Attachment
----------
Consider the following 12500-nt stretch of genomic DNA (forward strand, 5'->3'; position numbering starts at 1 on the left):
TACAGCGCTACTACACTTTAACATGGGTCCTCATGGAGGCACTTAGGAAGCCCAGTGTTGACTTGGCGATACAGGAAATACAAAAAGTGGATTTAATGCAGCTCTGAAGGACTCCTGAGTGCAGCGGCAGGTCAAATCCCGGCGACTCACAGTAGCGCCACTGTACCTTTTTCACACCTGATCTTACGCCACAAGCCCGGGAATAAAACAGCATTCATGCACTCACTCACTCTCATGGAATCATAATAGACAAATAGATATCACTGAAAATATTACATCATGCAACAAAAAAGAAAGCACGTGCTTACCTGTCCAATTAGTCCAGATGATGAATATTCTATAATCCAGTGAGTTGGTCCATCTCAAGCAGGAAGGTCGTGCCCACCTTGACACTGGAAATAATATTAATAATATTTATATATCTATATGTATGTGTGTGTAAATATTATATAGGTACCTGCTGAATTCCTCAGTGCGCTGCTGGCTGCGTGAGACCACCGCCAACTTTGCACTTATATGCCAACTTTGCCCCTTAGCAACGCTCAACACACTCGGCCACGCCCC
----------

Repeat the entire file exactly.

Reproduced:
Consider the following 12500-nt stretch of genomic DNA (forward strand, 5'->3'; position numbering starts at 1 on the left):
TACAGCGCTACTACACTTTAACATGGGTCCTCATGGAGGCACTTAGGAAGCCCAGTGTTGACTTGGCGATACAGGAAATACAAAAAGTGGATTTAATGCAGCTCTGAAGGACTCCTGAGTGCAGCGGCAGGTCAAATCCCGGCGACTCACAGTAGCGCCACTGTACCTTTTTCACACCTGATCTTACGCCACAAGCCCGGGAATAAAACAGCATTCATGCACTCACTCACTCTCATGGAATCATAATAGACAAATAGATATCACTGAAAATATTACATCATGCAACAAAAAAGAAAGCACGTGCTTACCTGTCCAATTAGTCCAGATGATGAATATTCTATAATCCAGTGAGTTGGTCCATCTCAAGCAGGAAGGTCGTGCCCACCTTGACACTGGAAATAATATTAATAATATTTATATATCTATATGTATGTGTGTGTAAATATTATATAGGTACCTGCTGAATTCCTCAGTGCGCTGCTGGCTGCGTGAGACCACCGCCAACTTTGCACTTATATGCCAACTTTGCCCCTTAGCAACGCTCAACACACTCGGCCACGCCCC